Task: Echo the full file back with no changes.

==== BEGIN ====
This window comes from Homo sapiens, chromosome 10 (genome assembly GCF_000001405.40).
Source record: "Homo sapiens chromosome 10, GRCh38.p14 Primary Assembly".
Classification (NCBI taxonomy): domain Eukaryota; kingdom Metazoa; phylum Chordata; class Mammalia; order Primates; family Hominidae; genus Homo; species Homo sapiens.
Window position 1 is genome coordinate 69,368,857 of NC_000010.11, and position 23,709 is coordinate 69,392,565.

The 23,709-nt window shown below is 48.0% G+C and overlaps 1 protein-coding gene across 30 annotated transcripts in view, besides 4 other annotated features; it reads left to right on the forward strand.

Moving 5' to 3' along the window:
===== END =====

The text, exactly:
This window comes from Homo sapiens, chromosome 10 (genome assembly GCF_000001405.40).
Source record: "Homo sapiens chromosome 10, GRCh38.p14 Primary Assembly".
Classification (NCBI taxonomy): domain Eukaryota; kingdom Metazoa; phylum Chordata; class Mammalia; order Primates; family Hominidae; genus Homo; species Homo sapiens.
Window position 1 is genome coordinate 69,368,857 of NC_000010.11, and position 23,709 is coordinate 69,392,565.

The 23,709-nt window shown below is 48.0% G+C and overlaps 1 protein-coding gene across 30 annotated transcripts in view, besides 4 other annotated features; it reads left to right on the forward strand.

Moving 5' to 3' along the window: